Venture capitalists Adam Wolfensohn and Ameya Bijoor tell Anjuli Bhargava about the kind of investments and companies they are looking at in India.
Encourage Capital was formed in 2015 by the merger of Wolfensohn and Eko Asset Management.
Wolfensohn had invested in FabIndia, Ujjivan, National Stock Exchange, REPCO Home Finance and DCB Bank -- it has exited three, one partially (DCB) and one it still holds (NSE).
Co-founder and managing partner Adam Wolfensohn and partner Ameya Bijoor were in India for the Prabhav Conclave organised by the Impact Investment Council in Gurugram.
Excerpts from a chat:
What kind of investments and companies are you looking to invest in India?
Wolfensohn: The strength of our portfolio has been in inclusive finance.
Our stage of investment is in the growth stage so the business model has been proven.
We'll make investments of $10-20 million in expansion-stage firms. We see a strong opportunity here for companies to leverage technology to drive growth and in reaching new customers.
We are particularly excited about financial technologies. The digitalisation of financial services to reach a new segment is something we are excited about.
The enabling environment to bring new people into the financial system is very strong in India. With Aaadhar giving an identity to millions for the first time and with a unified payment interface, there is potential to not just access new customers but also to design new products specifically for their needs to help improve their livelihoods.
We'd like to partner with established financial institutions and provide them with growth capital.
Typically, we'd work with small banks, non-bank finance companies, MFIs, insurance companies. Investments for us are typically in unlisted companies. Our holding periods are 3-5 years, but in some cases they are longer.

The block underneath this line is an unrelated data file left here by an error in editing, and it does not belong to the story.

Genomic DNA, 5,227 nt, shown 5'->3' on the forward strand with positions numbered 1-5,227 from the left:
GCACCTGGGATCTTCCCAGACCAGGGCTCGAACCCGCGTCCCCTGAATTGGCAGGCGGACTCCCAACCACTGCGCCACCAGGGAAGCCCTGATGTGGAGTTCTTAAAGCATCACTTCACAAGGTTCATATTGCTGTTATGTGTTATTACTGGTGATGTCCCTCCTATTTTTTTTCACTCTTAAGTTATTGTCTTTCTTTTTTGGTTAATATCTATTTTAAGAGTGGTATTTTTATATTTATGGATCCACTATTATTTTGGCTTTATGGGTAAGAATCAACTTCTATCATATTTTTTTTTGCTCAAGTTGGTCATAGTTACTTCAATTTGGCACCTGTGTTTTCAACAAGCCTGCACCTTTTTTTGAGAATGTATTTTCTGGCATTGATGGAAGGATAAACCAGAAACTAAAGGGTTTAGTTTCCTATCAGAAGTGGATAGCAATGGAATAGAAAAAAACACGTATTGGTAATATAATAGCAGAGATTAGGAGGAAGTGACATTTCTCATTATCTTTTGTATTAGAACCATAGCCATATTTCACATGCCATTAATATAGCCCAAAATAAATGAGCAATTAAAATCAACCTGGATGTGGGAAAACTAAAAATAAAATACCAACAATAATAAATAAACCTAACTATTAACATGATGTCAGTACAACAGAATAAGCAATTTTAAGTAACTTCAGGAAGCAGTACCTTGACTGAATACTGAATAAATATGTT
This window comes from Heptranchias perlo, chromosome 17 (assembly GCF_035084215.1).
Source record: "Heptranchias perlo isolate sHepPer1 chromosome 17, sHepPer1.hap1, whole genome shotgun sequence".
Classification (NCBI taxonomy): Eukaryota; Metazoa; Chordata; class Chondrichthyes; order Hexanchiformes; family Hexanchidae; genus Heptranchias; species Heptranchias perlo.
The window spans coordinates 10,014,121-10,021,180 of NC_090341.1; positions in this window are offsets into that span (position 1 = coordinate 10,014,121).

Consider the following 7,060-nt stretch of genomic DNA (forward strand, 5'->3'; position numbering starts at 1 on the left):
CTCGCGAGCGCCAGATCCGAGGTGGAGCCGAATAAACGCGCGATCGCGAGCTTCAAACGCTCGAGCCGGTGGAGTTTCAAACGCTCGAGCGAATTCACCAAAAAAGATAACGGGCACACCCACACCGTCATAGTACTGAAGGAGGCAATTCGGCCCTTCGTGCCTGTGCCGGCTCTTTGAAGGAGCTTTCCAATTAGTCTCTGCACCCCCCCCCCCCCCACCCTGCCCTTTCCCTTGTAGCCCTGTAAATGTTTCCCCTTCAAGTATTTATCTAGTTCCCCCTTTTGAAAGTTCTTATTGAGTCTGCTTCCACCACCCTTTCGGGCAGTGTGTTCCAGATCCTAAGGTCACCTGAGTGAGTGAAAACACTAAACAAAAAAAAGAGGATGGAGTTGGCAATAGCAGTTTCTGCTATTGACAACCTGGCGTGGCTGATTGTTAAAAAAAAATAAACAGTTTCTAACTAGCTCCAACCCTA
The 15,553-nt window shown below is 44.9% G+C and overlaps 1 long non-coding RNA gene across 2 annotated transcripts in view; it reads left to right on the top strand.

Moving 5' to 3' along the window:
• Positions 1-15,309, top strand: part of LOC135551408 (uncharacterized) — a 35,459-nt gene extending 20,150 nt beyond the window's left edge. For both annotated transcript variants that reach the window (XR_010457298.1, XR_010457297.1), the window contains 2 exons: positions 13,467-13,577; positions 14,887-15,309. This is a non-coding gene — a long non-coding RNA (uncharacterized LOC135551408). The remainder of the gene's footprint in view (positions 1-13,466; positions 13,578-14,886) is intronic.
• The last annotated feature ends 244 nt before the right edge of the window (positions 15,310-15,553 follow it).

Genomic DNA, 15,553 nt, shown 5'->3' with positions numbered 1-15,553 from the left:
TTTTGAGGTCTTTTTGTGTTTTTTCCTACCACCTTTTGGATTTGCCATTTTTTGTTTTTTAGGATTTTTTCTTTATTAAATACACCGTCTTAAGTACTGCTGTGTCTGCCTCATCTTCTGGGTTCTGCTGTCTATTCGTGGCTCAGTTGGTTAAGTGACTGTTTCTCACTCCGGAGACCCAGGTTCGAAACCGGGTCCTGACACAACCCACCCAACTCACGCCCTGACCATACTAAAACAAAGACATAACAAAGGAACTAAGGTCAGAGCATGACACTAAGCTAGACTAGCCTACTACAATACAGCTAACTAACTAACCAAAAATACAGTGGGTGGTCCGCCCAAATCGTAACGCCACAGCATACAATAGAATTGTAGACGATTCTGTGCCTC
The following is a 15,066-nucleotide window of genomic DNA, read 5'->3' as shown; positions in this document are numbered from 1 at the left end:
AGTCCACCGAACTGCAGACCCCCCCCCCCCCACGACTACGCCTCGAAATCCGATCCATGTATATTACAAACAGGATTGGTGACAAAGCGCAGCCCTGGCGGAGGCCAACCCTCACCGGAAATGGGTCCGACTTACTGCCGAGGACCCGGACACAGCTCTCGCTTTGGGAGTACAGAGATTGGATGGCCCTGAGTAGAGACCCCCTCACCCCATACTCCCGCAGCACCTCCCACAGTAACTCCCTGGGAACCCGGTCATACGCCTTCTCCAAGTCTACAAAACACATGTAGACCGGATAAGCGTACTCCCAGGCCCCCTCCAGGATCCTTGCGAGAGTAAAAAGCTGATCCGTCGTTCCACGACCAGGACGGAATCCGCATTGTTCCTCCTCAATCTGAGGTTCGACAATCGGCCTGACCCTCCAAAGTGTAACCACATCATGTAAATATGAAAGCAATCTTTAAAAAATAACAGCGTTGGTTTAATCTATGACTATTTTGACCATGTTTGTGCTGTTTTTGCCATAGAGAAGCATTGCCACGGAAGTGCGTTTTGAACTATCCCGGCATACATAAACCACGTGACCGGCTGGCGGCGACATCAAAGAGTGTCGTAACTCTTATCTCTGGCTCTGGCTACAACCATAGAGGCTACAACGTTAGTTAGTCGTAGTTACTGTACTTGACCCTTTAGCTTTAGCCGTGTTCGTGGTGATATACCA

Are you looking at sectors like education and health care or will you focus only on microfinance?
Wolfensohn: There's still a lot to be done in the financial space -- well beyond microfinance. For instance, lending for small and medium enterprises, housing finance, finance for healthcare and insurance, finance for renewable energy.
Let me say finance is a critical enabler for so many sustainable development causes, and we think it's a particularly powerful place to have both impact and deliver financial returns.
We can't do everything. If we invest in education, we are only investing in education. We have a focus on renewable energy, for instance, but instead of backing a developer directly we are looking at financing investors to help enable an SME to work in the area.
Finance itself is a means to an end.
What has been your biggest win?
Wolfensohn: Ujjivan is up there in the top five. In terms of the number of people it has managed to reach, it is one of the more impactful investments.
But this is a bit hard to say. It's like asking which of your children is your favourite.
Why is there such a low domestic base from India coming into the impact sector?
Bijoor: Let me try and answer that.
I think it's a mindset thing. When I told my father I was leaving Arthur Andersen and moving to join the Clinton Foundation in India, he was taken aback as he felt that philanthropy and charity work was something you do after your career was over. I think culturally -- especially in India -- it's a mindset barrier and a cultural barrier.
But having said that, it's a mindset issue in most parts of the world. The people you see coming here for this impact conference are a very tiny subset of what one would see with, say, private equity. So it's not as if this sector is that big the world over.
Wolfensohn: Besides that, there's not a massive LP equity market to start with.
Second, if you have a charitable trust in India, there are regulations that prevent you from investing in equity. So, there are regulatory challenges.
In India, the impact investment community invested in very early stage investments -- companies that were very disruptive and very impactful but also often with a very high risk of failure.
Do you think old businesses in India have not fully understood this new creature….
Wolfensohn: Yes, absolutely. But let me again say that this is not an issue that India alone faces. Even in the Western world, there is a huge variation in what impact means to different people.
Investors' risk appetites differ greatly, as do their intentions and objectives.
I also think there is more impact investment happening even without people necessarily thinking of it that way. Clean energy is an example. A lot of old Indian business houses have invested in this -- some perhaps without directly stating this to be their primary objective or classifying it as such.